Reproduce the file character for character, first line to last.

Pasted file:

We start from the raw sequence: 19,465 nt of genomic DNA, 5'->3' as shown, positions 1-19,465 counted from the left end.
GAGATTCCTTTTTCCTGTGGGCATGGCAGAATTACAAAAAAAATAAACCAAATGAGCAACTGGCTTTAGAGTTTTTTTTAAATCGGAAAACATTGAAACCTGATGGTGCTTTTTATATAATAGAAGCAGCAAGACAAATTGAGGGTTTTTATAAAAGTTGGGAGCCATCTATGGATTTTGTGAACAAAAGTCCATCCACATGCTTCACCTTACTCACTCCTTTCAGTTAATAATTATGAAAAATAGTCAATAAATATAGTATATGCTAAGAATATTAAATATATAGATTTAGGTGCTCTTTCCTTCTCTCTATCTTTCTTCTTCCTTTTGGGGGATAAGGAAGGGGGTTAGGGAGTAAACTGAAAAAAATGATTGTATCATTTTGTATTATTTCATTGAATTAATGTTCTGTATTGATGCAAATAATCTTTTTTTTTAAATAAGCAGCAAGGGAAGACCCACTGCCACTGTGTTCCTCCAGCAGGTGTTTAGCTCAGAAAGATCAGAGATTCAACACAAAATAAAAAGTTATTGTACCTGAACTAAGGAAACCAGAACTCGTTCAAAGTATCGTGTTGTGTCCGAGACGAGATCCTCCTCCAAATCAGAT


We start from the raw sequence: 19,465 nt of genomic DNA, 5'->3' as shown, positions 1-19,465 counted from the left end.
GAGATTCCTTTTTCCTGTGGGCATGGCAGAATTACAAAAAAAATAAACCAAATGAGCAACTGGCTTTAGAGTTTTTTTTAAATCGGAAAACATTGAAACCTGATGGTGCTTTTTATATAATAGAAGCAGCAAGACAAATTGAGGGTTTTTATAAAAGTTGGGAGCCATCTATGGATTTTGTGAACAAAAGTCCATCCACATGCTTCACCTTACTCACTCCTTTCAGTTAATAATTATGAAAAATAGTCAATAAATATAGTATATGCTAAGAATATTAAATATATAGATTTAGGTGCTCTTTCCTTCTCTCTATCTTTCTTCTTCCTTTTGGGGGATAAGGAAGGGGGTTAGGGAGTAAACTGAAAAAAATGATTGTATCATTTTGTATTATTTCATTGAATTAATGTTCTGTATTGATGCAAATAATCTTTTTTTTTAAATAAGCAGCAAGGGAAGACCCACTGCCACTGTGTTCCTCCAGCAGGTGTTTAGCTCAGAAAGATCAGAGATTCAACACAAAATAAAAAGTTATTGTACCTGAACTAAGGAAACCAGAACTCGTTCAAAGTATCGTGTTGTGTCCGAGACGAGATCCTCCTCCAAATCAGAT